Cost And Effect

High-Tech Lowdown

Michael Kurela suffered a loss his first two years in business, largely because he invested in computers and other technology that were needed to open Penn Consulting, his one-person Pittsburgh financial management and consulting firm.

"My costs were extremely high," Kurela recalls. "I didn't want to take [on] debt to fund the business, and my first few years were complete losses."

Like Kurela, almost 90 percent of small businesses surveyed had computer equipment in their offices, and a majority also reported having fax machines and copiers. But, surprisingly, expenditures for technology, not including telecommunications, accounted for only a fraction of 1 percent of the median annual sales of the surveyed companies.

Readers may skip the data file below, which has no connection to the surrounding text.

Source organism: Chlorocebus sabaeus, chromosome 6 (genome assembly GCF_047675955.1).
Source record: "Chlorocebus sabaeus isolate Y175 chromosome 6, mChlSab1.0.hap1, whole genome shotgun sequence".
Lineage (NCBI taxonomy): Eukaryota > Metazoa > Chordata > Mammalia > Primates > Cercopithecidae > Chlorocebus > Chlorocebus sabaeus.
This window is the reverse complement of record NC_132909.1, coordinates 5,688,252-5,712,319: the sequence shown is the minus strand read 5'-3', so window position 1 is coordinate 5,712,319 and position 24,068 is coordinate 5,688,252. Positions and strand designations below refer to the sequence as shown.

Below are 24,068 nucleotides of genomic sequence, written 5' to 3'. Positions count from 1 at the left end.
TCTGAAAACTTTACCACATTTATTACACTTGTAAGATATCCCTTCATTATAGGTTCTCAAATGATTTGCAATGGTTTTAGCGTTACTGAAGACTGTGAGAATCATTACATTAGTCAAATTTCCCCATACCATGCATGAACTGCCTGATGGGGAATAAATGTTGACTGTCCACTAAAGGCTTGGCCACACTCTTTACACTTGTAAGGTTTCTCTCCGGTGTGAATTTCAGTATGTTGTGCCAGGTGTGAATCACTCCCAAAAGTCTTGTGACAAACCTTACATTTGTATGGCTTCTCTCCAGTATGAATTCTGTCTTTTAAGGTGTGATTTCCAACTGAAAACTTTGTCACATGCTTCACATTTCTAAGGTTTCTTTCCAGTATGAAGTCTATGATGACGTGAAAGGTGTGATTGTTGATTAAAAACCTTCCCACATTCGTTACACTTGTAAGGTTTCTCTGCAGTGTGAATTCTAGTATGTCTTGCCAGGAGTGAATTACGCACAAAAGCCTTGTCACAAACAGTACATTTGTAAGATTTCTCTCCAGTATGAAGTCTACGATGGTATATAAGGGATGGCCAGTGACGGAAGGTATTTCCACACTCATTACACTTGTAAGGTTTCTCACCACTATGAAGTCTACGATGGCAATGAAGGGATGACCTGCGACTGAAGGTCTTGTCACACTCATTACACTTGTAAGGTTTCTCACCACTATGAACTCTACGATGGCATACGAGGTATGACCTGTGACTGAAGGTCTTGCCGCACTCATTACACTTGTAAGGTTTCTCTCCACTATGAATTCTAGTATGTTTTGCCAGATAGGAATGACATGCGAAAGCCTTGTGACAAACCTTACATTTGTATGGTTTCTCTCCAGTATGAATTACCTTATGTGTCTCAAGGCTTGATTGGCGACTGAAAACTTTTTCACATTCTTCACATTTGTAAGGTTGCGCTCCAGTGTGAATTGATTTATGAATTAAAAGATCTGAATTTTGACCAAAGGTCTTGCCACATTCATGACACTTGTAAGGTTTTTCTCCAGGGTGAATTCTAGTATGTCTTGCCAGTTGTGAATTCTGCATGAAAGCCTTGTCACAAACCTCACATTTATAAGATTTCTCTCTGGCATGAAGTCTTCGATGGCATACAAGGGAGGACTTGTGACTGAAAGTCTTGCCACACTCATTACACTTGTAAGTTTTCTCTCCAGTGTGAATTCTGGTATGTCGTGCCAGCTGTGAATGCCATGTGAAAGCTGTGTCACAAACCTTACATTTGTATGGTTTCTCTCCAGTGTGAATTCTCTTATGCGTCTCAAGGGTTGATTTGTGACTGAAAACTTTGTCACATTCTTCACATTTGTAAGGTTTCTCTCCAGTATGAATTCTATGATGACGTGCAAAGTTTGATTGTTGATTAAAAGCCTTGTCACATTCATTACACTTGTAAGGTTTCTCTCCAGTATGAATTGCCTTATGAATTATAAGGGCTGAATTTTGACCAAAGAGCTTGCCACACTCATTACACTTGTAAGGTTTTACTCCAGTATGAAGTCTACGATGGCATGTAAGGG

Why? Experts say costs for new PCs and other equipment occur infrequently. Every two to three years, a small business adds or replaces its PCs and other gear, spreading the purchase out over many months.

One area where entrepreneurs should spend more now to save in the long run is on information technology for gathering cost information. Only 71 percent reported using accounting software, and even fewer use spreadsheet software.

Low says failure to gather and analyze financial data is a common error of small businesses when it comes to understanding and controlling costs. "You need to have internal accounting [in place]," he says, "so you can observe and manage your own trends."

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This article was originally published in the January 1998 print edition of Entrepreneur with the headline: Cost And Effect.

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